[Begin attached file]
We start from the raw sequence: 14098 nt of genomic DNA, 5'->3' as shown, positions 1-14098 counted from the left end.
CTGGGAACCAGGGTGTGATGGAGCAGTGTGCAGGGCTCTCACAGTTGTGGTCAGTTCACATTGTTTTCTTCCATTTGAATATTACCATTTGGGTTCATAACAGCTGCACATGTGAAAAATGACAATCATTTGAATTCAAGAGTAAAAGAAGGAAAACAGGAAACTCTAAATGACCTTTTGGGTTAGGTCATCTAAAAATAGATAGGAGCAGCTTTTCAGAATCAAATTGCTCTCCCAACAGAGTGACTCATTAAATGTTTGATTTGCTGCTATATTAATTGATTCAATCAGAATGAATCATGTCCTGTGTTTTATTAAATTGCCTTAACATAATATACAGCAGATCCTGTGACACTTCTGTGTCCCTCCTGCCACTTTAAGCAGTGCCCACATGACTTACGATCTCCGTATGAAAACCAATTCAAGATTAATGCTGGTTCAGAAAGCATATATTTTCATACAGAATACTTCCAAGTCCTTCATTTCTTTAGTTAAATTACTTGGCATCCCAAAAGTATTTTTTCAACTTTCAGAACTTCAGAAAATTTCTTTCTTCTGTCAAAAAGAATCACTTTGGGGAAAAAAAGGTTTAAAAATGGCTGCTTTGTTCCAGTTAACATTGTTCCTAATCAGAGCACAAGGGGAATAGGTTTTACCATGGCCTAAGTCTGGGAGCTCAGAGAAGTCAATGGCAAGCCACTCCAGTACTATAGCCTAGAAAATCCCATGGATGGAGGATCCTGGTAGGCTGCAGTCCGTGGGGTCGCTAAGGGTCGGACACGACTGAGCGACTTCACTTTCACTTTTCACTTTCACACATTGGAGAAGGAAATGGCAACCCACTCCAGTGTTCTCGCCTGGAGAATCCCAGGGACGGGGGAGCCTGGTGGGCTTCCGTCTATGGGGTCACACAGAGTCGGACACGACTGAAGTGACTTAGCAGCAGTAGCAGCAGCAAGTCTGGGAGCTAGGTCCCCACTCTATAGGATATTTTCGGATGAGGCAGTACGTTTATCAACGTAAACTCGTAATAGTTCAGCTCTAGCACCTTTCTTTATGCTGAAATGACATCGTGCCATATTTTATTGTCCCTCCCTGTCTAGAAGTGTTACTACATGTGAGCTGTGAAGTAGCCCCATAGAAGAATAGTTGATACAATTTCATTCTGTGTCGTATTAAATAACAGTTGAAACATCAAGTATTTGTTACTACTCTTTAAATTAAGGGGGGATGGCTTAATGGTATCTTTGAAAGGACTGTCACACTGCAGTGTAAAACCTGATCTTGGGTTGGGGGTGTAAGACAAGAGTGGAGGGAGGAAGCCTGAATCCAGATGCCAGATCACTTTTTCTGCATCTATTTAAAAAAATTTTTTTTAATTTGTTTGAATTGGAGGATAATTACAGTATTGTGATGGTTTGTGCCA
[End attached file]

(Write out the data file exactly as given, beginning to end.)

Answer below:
We start from the raw sequence: 14098 nt of genomic DNA, 5'->3' as shown, positions 1-14098 counted from the left end.
CTGGGAACCAGGGTGTGATGGAGCAGTGTGCAGGGCTCTCACAGTTGTGGTCAGTTCACATTGTTTTCTTCCATTTGAATATTACCATTTGGGTTCATAACAGCTGCACATGTGAAAAATGACAATCATTTGAATTCAAGAGTAAAAGAAGGAAAACAGGAAACTCTAAATGACCTTTTGGGTTAGGTCATCTAAAAATAGATAGGAGCAGCTTTTCAGAATCAAATTGCTCTCCCAACAGAGTGACTCATTAAATGTTTGATTTGCTGCTATATTAATTGATTCAATCAGAATGAATCATGTCCTGTGTTTTATTAAATTGCCTTAACATAATATACAGCAGATCCTGTGACACTTCTGTGTCCCTCCTGCCACTTTAAGCAGTGCCCACATGACTTACGATCTCCGTATGAAAACCAATTCAAGATTAATGCTGGTTCAGAAAGCATATATTTTCATACAGAATACTTCCAAGTCCTTCATTTCTTTAGTTAAATTACTTGGCATCCCAAAAGTATTTTTTCAACTTTCAGAACTTCAGAAAATTTCTTTCTTCTGTCAAAAAGAATCACTTTGGGGAAAAAAAGGTTTAAAAATGGCTGCTTTGTTCCAGTTAACATTGTTCCTAATCAGAGCACAAGGGGAATAGGTTTTACCATGGCCTAAGTCTGGGAGCTCAGAGAAGTCAATGGCAAGCCACTCCAGTACTATAGCCTAGAAAATCCCATGGATGGAGGATCCTGGTAGGCTGCAGTCCGTGGGGTCGCTAAGGGTCGGACACGACTGAGCGACTTCACTTTCACTTTTCACTTTCACACATTGGAGAAGGAAATGGCAACCCACTCCAGTGTTCTCGCCTGGAGAATCCCAGGGACGGGGGAGCCTGGTGGGCTTCCGTCTATGGGGTCACACAGAGTCGGACACGACTGAAGTGACTTAGCAGCAGTAGCAGCAGCAAGTCTGGGAGCTAGGTCCCCACTCTATAGGATATTTTCGGATGAGGCAGTACGTTTATCAACGTAAACTCGTAATAGTTCAGCTCTAGCACCTTTCTTTATGCTGAAATGACATCGTGCCATATTTTATTGTCCCTCCCTGTCTAGAAGTGTTACTACATGTGAGCTGTGAAGTAGCCCCATAGAAGAATAGTTGATACAATTTCATTCTGTGTCGTATTAAATAACAGTTGAAACATCAAGTATTTGTTACTACTCTTTAAATTAAGGGGGGATGGCTTAATGGTATCTTTGAAAGGACTGTCACACTGCAGTGTAAAACCTGATCTTGGGTTGGGGGTGTAAGACAAGAGTGGAGGGAGGAAGCCTGAATCCAGATGCCAGATCACTTTTTCTGCATCTATTTAAAAAAATTTTTTTTAATTTGTTTGAATTGGAGGATAATTACAGTATTGTGATGGTTTGTGCCA